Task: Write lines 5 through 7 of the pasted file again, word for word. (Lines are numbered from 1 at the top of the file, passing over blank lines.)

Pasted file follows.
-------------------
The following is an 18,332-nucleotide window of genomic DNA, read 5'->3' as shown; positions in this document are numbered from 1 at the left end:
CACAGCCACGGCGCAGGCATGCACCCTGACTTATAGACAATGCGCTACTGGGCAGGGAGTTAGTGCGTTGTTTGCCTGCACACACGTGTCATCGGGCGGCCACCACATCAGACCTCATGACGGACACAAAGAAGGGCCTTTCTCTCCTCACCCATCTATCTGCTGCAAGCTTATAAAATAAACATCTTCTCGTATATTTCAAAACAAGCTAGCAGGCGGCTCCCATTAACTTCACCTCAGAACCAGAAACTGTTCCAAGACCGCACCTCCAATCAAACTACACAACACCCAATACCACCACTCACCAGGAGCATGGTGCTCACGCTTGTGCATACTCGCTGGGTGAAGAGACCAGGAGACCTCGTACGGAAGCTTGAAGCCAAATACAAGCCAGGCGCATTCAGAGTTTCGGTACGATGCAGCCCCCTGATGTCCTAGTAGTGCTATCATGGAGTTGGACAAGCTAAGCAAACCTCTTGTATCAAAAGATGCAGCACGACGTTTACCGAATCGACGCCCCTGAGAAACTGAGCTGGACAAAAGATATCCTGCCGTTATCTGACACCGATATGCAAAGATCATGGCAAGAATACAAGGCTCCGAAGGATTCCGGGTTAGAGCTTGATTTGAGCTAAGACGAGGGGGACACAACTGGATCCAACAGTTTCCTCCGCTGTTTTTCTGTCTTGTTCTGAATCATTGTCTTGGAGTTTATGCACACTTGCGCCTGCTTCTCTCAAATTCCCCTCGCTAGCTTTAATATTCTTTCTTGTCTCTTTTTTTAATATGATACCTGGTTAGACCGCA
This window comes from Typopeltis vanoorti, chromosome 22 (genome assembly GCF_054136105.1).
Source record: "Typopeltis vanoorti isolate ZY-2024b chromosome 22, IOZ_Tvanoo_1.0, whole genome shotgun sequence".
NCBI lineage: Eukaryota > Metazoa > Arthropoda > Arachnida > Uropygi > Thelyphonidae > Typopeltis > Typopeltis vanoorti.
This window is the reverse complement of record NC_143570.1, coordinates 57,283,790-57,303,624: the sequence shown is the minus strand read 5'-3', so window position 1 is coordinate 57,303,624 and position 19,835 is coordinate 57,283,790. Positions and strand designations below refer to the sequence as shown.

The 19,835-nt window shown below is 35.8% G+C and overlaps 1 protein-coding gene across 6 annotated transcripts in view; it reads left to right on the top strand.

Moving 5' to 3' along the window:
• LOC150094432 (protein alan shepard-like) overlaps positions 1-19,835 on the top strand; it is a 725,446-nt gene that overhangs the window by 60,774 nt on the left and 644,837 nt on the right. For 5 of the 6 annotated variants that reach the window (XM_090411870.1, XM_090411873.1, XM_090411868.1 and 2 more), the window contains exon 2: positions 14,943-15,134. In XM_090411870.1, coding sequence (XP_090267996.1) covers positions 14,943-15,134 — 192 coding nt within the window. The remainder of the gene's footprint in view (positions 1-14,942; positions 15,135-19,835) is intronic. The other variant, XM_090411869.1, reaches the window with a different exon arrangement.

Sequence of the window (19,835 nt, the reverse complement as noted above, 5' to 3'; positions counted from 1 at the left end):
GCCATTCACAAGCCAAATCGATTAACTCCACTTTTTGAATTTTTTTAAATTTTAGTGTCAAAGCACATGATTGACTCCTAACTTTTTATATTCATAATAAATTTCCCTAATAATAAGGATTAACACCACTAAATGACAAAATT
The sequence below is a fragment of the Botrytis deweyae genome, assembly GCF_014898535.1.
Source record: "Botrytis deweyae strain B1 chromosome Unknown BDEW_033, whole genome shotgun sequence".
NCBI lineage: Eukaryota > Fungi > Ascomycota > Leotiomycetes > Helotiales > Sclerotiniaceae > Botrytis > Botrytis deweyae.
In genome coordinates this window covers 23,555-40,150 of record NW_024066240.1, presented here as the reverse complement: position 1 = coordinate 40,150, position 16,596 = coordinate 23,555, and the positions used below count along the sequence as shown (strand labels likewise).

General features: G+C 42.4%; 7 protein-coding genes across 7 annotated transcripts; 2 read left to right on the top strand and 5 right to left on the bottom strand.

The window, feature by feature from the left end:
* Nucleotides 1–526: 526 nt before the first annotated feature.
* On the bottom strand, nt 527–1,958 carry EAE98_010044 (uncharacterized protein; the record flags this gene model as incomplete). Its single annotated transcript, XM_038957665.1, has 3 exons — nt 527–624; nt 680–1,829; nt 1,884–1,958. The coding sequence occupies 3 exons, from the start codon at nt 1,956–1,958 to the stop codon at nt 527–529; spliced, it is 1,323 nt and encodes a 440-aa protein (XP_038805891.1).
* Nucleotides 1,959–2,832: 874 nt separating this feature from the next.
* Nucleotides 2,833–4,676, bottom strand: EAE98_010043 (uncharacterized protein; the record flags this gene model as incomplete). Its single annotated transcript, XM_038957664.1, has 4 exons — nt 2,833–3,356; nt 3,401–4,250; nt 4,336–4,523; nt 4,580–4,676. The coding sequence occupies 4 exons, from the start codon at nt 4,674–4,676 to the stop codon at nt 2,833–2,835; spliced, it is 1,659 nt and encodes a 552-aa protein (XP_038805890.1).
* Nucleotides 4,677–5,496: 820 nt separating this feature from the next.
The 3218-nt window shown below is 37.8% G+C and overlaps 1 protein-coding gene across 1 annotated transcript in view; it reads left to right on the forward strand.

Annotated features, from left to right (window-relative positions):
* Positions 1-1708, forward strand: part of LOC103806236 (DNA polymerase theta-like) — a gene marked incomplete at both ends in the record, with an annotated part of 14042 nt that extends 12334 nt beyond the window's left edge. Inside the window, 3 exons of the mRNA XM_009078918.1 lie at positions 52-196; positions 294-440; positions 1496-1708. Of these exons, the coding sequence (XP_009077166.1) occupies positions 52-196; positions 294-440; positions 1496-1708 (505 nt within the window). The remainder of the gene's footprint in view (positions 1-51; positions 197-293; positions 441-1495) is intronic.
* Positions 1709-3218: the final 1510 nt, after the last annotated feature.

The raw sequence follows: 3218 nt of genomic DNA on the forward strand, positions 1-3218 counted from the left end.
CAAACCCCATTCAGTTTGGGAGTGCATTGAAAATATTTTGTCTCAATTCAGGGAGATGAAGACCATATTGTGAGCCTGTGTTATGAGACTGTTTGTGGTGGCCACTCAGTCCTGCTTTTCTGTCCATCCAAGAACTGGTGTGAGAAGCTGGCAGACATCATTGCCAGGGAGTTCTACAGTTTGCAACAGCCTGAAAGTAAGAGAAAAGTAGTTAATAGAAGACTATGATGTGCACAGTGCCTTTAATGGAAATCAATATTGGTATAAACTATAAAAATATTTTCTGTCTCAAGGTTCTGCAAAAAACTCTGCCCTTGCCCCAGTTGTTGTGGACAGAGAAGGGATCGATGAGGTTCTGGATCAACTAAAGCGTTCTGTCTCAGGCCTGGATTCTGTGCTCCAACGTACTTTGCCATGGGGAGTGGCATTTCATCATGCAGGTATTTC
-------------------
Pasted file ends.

NCBI lineage: Eukaryota > Metazoa > Arthropoda > Arachnida > Uropygi > Thelyphonidae > Typopeltis > Typopeltis vanoorti.
This window is the reverse complement of record NC_143570.1, coordinates 57,283,790-57,303,624: the sequence shown is the minus strand read 5'-3', so window position 1 is coordinate 57,303,624 and position 19,835 is coordinate 57,283,790. Positions and strand designations below refer to the sequence as shown.

The 19,835-nt window shown below is 35.8% G+C and overlaps 1 protein-coding gene across 6 annotated transcripts in view; it reads left to right on the top strand.